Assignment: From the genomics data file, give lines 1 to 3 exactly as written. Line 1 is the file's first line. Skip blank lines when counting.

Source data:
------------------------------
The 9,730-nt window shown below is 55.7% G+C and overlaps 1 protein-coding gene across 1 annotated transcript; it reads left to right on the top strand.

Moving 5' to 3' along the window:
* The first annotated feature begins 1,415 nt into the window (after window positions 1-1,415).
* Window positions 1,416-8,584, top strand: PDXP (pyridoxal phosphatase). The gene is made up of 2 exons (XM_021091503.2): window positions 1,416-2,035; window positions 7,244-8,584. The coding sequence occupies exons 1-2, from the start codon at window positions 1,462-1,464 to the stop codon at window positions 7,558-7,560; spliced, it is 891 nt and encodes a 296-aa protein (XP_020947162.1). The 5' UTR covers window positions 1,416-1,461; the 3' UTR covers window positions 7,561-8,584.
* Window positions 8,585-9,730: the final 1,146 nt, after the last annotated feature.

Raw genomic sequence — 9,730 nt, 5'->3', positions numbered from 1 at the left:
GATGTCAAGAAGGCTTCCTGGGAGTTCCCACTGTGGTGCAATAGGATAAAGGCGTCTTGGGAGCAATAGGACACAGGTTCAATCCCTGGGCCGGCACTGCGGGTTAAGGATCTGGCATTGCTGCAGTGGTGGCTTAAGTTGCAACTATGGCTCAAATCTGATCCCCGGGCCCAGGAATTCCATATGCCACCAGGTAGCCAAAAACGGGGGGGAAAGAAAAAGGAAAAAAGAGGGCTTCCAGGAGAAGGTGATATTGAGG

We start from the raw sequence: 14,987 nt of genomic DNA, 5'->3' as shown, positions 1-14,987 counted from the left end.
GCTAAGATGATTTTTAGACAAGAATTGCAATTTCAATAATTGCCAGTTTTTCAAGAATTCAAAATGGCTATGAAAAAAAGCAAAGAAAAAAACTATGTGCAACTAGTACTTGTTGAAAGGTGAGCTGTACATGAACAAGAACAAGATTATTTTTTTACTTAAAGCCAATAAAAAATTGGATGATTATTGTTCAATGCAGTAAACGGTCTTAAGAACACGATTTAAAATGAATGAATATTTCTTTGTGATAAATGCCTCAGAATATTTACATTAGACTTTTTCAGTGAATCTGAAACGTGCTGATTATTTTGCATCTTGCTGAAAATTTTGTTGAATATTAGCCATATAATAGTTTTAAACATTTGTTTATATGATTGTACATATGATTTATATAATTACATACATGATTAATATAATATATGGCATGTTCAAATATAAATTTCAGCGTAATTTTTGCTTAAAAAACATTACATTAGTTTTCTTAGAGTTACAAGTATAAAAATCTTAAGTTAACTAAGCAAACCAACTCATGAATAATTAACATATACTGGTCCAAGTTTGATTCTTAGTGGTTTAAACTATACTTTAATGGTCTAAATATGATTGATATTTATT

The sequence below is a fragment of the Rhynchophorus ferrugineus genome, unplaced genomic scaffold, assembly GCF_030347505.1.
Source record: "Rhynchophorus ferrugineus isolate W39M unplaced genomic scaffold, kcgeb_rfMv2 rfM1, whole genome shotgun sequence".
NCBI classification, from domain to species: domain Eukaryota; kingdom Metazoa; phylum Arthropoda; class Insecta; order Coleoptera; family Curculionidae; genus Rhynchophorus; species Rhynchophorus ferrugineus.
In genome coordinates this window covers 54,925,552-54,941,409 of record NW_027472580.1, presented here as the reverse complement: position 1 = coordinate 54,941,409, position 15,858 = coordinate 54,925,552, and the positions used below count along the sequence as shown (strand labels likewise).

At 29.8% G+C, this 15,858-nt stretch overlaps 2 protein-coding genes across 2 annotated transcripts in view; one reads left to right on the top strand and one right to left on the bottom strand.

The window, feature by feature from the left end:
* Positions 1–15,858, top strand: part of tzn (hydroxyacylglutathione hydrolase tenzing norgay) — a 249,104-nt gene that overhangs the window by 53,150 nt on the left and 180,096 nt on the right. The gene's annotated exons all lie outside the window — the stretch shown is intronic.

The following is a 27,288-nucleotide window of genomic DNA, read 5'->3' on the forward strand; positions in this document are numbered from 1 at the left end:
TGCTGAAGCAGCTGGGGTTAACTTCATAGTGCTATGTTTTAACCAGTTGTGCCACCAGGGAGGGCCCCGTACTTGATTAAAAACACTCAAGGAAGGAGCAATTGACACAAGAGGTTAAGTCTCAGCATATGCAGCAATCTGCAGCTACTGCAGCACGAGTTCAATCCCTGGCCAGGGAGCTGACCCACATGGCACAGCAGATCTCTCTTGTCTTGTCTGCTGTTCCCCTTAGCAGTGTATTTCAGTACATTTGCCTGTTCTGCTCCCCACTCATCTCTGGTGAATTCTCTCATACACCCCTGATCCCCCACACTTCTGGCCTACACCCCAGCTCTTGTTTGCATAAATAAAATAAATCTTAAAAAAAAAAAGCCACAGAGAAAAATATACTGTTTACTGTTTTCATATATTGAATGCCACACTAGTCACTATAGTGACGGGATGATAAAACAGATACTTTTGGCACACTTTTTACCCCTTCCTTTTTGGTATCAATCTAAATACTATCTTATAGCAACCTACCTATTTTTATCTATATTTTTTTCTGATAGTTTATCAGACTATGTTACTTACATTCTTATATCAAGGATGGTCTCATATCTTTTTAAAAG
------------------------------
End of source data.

The 9,730-nt window shown below is 55.7% G+C and overlaps 1 protein-coding gene across 1 annotated transcript; it reads left to right on the top strand.

Moving 5' to 3' along the window:
* The first annotated feature begins 1,415 nt into the window (after window positions 1-1,415).